How Zach Bryan's 'Something in the Orange' was made at renowned Seattle-area studio

Michael Rietmulder, The Seattle Times on

Published in Entertainment News

SEATTLE — Zach Bryan's music had been bubbling online for a few years. The country-adjacent singer-songwriter was serving as a Navy ordnanceman stationed in Washington state while his passionate following grew, sort of by accident. After workdays spent arming and disarming bombs or training for his next deployment, the Johnny Cash-loving kid from Oklahoma began posting cellphone-shot performance videos on social media and eventually self-released two albums of intimate, heavy-hearted acoustic songs, including his viral breakout "Heading South."

Everything changed in 2021 when Bryan, who lived on Whidbey Island for a time, was given an honorable discharge "to go play some music," he announced that year. No longer a World Wide Web away, Bryan's online admirers became throngs of IRL ticket-buyers as he hit the road on a robust itinerary that eventually led back to Washington last fall, the place where Bryan wrote many of his songs.

Although Bryan doesn't consider himself a country singer — his folky, twang-rocking tunes sang in an Okie's drawl are more in the Jason Isbell vein — country audiences grabbed hold like a bronc rider to a bucking steer, even as Bryan has distanced himself from Nashville's mainstream. Initially recorded in Woodinville with producer Ryan Hadlock, Bryan's emotional sledgehammer "Something in the Orange" became the unlikely country-ish smash of the year, earning Bryan a Grammy nomination for best country solo performance.

Even though he'd already left Washington, some of Bryan's first recording sessions after signing with Warner Records took place at Hadlock's fabled Bear Creek Studio, where marquee artists, local and otherwise, have recorded.

"[Bryan] was working in some sensitive areas in the naval base in Washington and I think he had become a little bit too much of a celebrity to be dealing with the stuff that he was dealing with," Hadlock said. "Like, people were asking for his autograph when they went to go pick up the things that they needed from him at the munitions depot."

From the sounds of it, it wasn't necessarily geography that brought Bryan, who declined an interview request for this story, to Woodinville. Hadlock has a track record of working with folk-leaning artists right before they blow up (The Lumineers, Vance Joy) and a friend, Stefan Max — who happens to be an A&R boss at Bryan's label — played studio matchmaker. Bear Creek's pastoral environs on a 10-acre farm and the warmth of a wooden barn converted into a pro studio also seem a natural fit for Bryan's rugged soul-baring.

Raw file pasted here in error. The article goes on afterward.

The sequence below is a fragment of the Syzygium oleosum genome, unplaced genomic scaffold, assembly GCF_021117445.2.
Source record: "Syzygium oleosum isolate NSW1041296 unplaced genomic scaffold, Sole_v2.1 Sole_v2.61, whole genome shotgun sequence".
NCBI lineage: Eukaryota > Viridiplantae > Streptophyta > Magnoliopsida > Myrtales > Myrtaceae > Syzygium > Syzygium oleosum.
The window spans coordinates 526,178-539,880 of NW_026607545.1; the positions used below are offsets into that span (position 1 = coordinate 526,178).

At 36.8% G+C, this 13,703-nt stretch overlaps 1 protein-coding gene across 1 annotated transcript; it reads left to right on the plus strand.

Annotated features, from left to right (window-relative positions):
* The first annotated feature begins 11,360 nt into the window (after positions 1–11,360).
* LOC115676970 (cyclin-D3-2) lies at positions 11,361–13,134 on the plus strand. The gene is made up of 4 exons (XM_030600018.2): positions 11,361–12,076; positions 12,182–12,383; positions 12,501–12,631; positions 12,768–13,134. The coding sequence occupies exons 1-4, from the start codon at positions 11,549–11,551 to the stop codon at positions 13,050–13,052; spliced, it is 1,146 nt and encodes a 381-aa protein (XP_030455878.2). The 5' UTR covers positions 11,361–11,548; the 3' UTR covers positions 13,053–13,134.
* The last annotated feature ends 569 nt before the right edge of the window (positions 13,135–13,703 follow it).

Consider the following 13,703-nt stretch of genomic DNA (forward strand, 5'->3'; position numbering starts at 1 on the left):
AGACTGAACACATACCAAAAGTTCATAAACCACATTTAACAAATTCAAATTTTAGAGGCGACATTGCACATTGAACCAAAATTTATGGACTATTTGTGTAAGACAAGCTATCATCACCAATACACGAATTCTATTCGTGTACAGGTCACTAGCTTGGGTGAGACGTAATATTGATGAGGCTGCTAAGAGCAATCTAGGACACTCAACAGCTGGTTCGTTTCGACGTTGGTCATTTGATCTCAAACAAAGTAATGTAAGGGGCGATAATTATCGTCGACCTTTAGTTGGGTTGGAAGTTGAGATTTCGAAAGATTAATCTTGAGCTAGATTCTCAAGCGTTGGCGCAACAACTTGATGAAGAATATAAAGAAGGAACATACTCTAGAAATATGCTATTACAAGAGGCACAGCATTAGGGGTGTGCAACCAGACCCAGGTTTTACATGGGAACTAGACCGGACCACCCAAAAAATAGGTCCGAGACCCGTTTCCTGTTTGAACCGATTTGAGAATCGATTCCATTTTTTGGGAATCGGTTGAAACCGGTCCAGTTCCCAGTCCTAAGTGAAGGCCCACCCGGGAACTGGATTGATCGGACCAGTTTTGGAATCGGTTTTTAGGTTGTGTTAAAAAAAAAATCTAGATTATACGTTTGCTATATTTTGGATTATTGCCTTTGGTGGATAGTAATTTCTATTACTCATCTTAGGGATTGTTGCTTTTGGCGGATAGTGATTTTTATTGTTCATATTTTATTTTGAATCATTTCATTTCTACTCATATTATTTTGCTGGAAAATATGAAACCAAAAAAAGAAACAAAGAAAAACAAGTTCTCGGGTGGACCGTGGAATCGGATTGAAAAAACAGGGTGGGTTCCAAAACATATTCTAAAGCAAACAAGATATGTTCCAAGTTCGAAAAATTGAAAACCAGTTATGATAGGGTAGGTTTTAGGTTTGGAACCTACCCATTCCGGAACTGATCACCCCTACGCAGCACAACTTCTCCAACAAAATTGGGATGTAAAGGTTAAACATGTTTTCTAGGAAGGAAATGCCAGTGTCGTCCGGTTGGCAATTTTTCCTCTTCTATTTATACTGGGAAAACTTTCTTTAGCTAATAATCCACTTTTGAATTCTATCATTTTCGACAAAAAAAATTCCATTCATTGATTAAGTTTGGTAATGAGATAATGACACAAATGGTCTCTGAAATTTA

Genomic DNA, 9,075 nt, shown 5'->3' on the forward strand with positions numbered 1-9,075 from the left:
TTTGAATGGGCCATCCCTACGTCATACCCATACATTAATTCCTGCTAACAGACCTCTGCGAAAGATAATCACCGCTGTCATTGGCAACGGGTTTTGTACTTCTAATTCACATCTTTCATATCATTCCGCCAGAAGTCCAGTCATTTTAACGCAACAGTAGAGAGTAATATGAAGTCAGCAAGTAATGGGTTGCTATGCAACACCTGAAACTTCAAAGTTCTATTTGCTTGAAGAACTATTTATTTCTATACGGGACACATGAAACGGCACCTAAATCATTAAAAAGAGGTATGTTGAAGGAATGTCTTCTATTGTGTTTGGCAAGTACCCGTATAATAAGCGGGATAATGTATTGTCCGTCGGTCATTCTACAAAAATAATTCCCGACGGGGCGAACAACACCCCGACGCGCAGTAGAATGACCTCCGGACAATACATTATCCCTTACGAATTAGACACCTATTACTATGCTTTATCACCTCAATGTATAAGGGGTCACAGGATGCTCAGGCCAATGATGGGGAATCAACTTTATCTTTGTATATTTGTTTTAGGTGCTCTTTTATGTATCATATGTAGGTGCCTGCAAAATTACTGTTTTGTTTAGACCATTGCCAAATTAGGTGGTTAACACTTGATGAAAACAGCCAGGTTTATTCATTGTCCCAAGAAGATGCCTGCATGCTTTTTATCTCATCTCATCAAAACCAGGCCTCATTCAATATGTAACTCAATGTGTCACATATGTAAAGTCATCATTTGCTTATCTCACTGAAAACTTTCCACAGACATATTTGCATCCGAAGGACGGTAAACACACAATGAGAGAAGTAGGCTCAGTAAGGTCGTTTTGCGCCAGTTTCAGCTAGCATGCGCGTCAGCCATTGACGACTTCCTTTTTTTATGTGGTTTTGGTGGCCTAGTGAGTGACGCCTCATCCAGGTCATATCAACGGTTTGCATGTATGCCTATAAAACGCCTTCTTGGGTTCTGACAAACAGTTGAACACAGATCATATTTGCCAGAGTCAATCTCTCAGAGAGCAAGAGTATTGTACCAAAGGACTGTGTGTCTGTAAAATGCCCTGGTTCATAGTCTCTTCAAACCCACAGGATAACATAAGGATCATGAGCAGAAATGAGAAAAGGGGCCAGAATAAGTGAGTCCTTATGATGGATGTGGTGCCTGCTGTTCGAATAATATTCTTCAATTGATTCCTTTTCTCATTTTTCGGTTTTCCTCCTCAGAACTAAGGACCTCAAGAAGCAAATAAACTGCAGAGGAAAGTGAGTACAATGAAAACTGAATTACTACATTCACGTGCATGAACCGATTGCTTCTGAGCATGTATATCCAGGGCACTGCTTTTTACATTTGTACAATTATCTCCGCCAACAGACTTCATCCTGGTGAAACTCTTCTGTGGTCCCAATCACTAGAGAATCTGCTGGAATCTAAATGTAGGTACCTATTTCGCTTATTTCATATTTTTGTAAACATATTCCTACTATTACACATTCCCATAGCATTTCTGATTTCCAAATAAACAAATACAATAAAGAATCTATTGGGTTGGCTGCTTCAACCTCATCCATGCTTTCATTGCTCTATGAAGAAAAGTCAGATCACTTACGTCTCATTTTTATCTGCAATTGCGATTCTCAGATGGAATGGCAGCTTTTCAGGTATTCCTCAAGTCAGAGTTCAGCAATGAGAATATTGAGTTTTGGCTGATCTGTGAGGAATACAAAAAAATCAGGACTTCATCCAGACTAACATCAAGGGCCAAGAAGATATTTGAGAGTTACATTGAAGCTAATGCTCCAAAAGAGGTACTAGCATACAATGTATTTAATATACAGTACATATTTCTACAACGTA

The first time Bryan came out to Bear Creek, which was founded by Hadlock's parents in the late '70s, Hadlock knew Bryan had something special even before the analog tape started rolling.

"His charisma is off the charts," Hadlock said. "He looked me in the eyes, he's a solid shooter, shakes your hand and really, I got it. ... Once we started working on the music, it really made sense to me."

Over two or three trips to Woodinville, Bryan cut a handful of songs, two of which were released as singles. Though a rerecorded version of "Something in the Orange" (dubbed "Z&E's Version") appears on Bryan's sprawling triple album "American Heartbreak," swapping in harmonica and piano in place of pedal steel, it was the original Bear Creek recording that first exploded, with more than a quarter-billion streams on Spotify alone.

"With 'Something in the Orange,' he wanted to do something a little more raw," Hadlock said. "So, we tracked his vocals and guitar to analog tape, which not only has a special quality in sound, but when people are playing they know that they have to give it, right? Often in digital technology, as in Photoshop, you go in and really tweak everything. But when you work with tape, there's a feeling of urgency, because it's a moment that's captured."


swipe to next page

(c)2023 The Seattle Times Distributed by Tribune Content Agency, LLC.


blog comments powered by Disqus